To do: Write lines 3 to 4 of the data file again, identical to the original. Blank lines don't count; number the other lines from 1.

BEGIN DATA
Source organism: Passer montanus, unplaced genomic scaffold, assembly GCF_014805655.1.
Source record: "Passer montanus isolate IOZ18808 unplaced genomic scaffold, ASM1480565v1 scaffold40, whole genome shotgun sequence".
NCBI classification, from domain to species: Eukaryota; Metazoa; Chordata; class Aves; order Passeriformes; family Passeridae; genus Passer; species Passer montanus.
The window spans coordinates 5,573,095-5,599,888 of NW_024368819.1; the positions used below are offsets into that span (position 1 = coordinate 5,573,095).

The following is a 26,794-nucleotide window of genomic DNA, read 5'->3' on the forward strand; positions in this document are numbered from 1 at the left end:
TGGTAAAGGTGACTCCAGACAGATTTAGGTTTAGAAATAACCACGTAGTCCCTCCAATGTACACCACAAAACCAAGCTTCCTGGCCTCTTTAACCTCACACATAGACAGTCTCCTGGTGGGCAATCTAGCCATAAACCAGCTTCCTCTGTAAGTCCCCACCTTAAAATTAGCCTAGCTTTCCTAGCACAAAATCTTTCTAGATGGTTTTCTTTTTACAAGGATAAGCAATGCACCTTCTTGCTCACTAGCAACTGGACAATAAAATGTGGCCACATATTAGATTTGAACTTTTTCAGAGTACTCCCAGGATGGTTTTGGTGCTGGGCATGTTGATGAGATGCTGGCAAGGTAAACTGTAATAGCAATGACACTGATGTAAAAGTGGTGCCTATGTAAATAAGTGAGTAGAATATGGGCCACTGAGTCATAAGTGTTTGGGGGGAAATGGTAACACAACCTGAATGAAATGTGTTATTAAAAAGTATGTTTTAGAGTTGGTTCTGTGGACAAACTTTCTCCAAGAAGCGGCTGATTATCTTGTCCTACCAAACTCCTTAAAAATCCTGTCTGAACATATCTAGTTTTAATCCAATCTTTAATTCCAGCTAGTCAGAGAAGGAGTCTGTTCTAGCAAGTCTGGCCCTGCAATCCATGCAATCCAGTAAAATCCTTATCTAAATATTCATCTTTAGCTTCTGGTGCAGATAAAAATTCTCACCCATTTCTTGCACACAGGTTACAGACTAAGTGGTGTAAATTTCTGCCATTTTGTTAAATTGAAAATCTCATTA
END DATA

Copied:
NCBI classification, from domain to species: Eukaryota; Metazoa; Chordata; class Aves; order Passeriformes; family Passeridae; genus Passer; species Passer montanus.
The window spans coordinates 5,573,095-5,599,888 of NW_024368819.1; the positions used below are offsets into that span (position 1 = coordinate 5,573,095).